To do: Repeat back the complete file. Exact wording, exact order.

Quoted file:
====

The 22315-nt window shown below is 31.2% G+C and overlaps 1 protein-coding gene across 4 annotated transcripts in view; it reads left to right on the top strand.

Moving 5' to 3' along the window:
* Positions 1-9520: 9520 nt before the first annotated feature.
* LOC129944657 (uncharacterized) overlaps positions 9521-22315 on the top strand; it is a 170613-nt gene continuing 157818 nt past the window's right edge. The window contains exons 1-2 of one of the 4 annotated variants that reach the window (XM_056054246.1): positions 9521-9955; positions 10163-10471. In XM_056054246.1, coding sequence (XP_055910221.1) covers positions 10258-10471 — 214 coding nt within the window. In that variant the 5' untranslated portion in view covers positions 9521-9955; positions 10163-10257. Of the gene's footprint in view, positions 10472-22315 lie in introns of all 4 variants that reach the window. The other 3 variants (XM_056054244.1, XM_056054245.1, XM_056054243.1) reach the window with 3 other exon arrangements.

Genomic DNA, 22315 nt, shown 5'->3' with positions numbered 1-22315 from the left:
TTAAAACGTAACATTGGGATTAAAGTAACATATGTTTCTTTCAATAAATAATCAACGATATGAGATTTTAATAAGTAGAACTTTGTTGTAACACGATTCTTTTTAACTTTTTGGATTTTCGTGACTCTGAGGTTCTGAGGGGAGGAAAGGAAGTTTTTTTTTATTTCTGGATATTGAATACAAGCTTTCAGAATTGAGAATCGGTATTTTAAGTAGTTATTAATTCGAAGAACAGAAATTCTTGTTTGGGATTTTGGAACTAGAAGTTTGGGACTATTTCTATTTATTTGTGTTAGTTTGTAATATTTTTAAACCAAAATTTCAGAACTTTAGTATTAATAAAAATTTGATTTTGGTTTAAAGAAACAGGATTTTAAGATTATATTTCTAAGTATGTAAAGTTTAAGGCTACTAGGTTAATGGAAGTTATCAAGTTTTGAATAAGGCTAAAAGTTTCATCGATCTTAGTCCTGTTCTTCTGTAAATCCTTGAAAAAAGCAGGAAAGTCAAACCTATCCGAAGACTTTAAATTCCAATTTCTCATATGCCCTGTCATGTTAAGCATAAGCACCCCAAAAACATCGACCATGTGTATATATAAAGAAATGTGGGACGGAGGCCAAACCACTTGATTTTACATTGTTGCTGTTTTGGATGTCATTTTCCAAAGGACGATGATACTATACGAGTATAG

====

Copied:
The 22315-nt window shown below is 31.2% G+C and overlaps 1 protein-coding gene across 4 annotated transcripts in view; it reads left to right on the top strand.

Moving 5' to 3' along the window:
* Positions 1-9520: 9520 nt before the first annotated feature.
* LOC129944657 (uncharacterized) overlaps positions 9521-22315 on the top strand; it is a 170613-nt gene continuing 157818 nt past the window's right edge. The window contains exons 1-2 of one of the 4 annotated variants that reach the window (XM_056054246.1): positions 9521-9955; positions 10163-10471. In XM_056054246.1, coding sequence (XP_055910221.1) covers positions 10258-10471 — 214 coding nt within the window. In that variant the 5' untranslated portion in view covers positions 9521-9955; positions 10163-10257. Of the gene's footprint in view, positions 10472-22315 lie in introns of all 4 variants that reach the window. The other 3 variants (XM_056054244.1, XM_056054245.1, XM_056054243.1) reach the window with 3 other exon arrangements.

Genomic DNA, 22315 nt, shown 5'->3' with positions numbered 1-22315 from the left:
TTAAAACGTAACATTGGGATTAAAGTAACATATGTTTCTTTCAATAAATAATCAACGATATGAGATTTTAATAAGTAGAACTTTGTTGTAACACGATTCTTTTTAACTTTTTGGATTTTCGTGACTCTGAGGTTCTGAGGGGAGGAAAGGAAGTTTTTTTTTATTTCTGGATATTGAATACAAGCTTTCAGAATTGAGAATCGGTATTTTAAGTAGTTATTAATTCGAAGAACAGAAATTCTTGTTTGGGATTTTGGAACTAGAAGTTTGGGACTATTTCTATTTATTTGTGTTAGTTTGTAATATTTTTAAACCAAAATTTCAGAACTTTAGTATTAATAAAAATTTGATTTTGGTTTAAAGAAACAGGATTTTAAGATTATATTTCTAAGTATGTAAAGTTTAAGGCTACTAGGTTAATGGAAGTTATCAAGTTTTGAATAAGGCTAAAAGTTTCATCGATCTTAGTCCTGTTCTTCTGTAAATCCTTGAAAAAAGCAGGAAAGTCAAACCTATCCGAAGACTTTAAATTCCAATTTCTCATATGCCCTGTCATGTTAAGCATAAGCACCCCAAAAACATCGACCATGTGTATATATAAAGAAATGTGGGACGGAGGCCAAACCACTTGATTTTACATTGTTGCTGTTTTGGATGTCATTTTCCAAAGGACGATGATACTATACGAGTATAG